Q. (Graduating seminarian)  “In Chapter 16 you insist that worship must come first in religion, ahead of serving God in the world.  I just began work with a peace and justice organization called KAIROS, and we might question that.  We might even say worship can only happen in the context of community. Are relationships not a pre-requisite to worship?”
A. I don’t say worship per se precedes social action, but an encounter with God does and must.  Without the burning bush there would be no crossing of the Red Sea; without Mount Sinai, there would be no guidance for people in the “wilderness.” People need to experience God before they form committees or go into action. This can even happen through hearing the stories of such encounters.  Until now, this has been a story- telling family, not an opinion-giving family.  The author of the Harry Potter series, J.K. Rowling, goes to church regularly in the Church of Scotland (Presbyterian), and she knows the family story personally.  However, many churches in the twentieth century sometimes seemed more comfortable with The Lion, The Witch and the Wardrobe than with the stories of Jesus. The point is that a connection with God precedes social action. 
   
Q. (Another graduate) “In Russia, I grew up in an atheist culture.  Almost all the people in Russia are now believers again, though many are not sure what they believe. I keep hearing about new books by atheists in America. In your opinion, is it atheism or religion that is growing?”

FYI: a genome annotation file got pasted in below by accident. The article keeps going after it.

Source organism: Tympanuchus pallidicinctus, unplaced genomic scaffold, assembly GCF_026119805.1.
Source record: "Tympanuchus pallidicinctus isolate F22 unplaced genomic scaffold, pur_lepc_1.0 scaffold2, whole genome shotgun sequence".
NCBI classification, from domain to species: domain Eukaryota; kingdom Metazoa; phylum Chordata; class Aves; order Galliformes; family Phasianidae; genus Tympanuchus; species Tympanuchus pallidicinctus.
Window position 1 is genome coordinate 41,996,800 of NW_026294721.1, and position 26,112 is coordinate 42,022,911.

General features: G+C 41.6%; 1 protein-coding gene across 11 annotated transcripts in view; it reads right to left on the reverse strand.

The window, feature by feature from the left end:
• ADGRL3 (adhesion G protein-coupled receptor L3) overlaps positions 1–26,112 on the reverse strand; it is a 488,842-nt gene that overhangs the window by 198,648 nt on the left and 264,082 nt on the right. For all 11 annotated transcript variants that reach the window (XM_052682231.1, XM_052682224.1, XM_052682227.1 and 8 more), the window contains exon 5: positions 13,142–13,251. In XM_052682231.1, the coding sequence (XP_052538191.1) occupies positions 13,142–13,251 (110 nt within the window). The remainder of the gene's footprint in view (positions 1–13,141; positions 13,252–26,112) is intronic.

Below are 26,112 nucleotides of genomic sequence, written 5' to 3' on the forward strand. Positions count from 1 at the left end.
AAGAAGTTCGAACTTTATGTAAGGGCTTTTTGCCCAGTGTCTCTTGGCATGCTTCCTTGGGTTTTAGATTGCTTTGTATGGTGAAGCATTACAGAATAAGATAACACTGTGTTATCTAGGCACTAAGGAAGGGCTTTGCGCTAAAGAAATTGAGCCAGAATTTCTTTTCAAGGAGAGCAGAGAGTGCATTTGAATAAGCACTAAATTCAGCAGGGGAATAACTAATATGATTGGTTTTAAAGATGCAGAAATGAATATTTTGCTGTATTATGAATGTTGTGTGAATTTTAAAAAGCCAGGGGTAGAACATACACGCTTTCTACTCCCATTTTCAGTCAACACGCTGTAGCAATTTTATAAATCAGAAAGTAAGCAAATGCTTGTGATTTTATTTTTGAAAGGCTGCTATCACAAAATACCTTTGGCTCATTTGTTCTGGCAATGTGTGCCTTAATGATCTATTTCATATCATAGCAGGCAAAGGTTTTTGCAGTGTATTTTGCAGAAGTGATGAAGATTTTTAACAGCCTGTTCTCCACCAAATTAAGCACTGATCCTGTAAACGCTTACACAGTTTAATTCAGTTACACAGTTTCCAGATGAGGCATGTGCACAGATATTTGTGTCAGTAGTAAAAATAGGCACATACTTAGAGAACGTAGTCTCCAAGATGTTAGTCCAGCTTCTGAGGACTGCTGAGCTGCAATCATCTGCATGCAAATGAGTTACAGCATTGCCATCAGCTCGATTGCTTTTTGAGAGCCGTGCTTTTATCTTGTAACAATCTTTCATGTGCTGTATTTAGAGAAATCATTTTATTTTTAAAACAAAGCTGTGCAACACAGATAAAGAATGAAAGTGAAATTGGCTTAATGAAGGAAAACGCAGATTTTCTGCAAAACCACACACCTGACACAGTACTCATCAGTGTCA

A. Sam Harris writes The End of Faith? – He should buy a newspaper and see what is the big story of the twenty first century!  Richard Dawkins and The God Delusion? – What about the secular delusion?  Secularism had much to offer, but was clearly insufficient for the whole person.  Christopher Hitchens says God is Not Great? – but he offers not a single new idea in his litany of accusations against God and the church, and he does not begin to measure up to classic atheists like Karl Marx, Friedrich Nietzsche or Jean-Paul Sartre.  The books you mention are all ironically by elderly American white males from the last century, sharing in a panic that religion is rising again in ways they cannot relate to.  They have been adequately rebutted by John Haught of Georgetown University (God and the New Atheism: a Critical Response to Dawkins, Harris and Hitchins), and by Francis Collins, Director of the National Human genome Research Institute (The Language of God: A Scientist Presents Evidence for Belief).  The cover story of Time Magazine on November 13, 2007 featured a debate between Dawkins and Collins, in which Dawkins conceded at the end, “If there is a God, it’s going to be a whole lot bigger and a whole lot more incomprehensible than any theologian of any religion ever proposed.”  Exactly!  However, unless we tell our family story, and offer encounters with our God, people will have to make up their own beliefs.  Few new religions in Russia or elsewhere have staying power.  The Abrahamic religions may have staying power, even while needing renewal in every generation, but atheism is just not on, except as an esoteric exercise.
   
Q. (US Methodist denominational official)  "You write about a collapse of Christian extremism in the right-wing of American politics.  Is that really true?"
A. The Christian right has not disappeared, but its political power has collapsed because millions of right-wingers have simply moderated.  What I predicted in Noah's Other Son has been reflected in the 2008 presidential race, in which the mainline religious moderate majority reasserted itself, with some new allies.  The Republican Party could not bring itself to nominate even a genial right-wing Christian like Mike Huckabee.  It was forced to choose between a moderate Mormon like Mitt Romney and a more liberal John McCain, 'an Episcopalian worshipping at a Baptist Church,' who had even been considered for Vice President on John Kerry's Democratic ticket in 2004.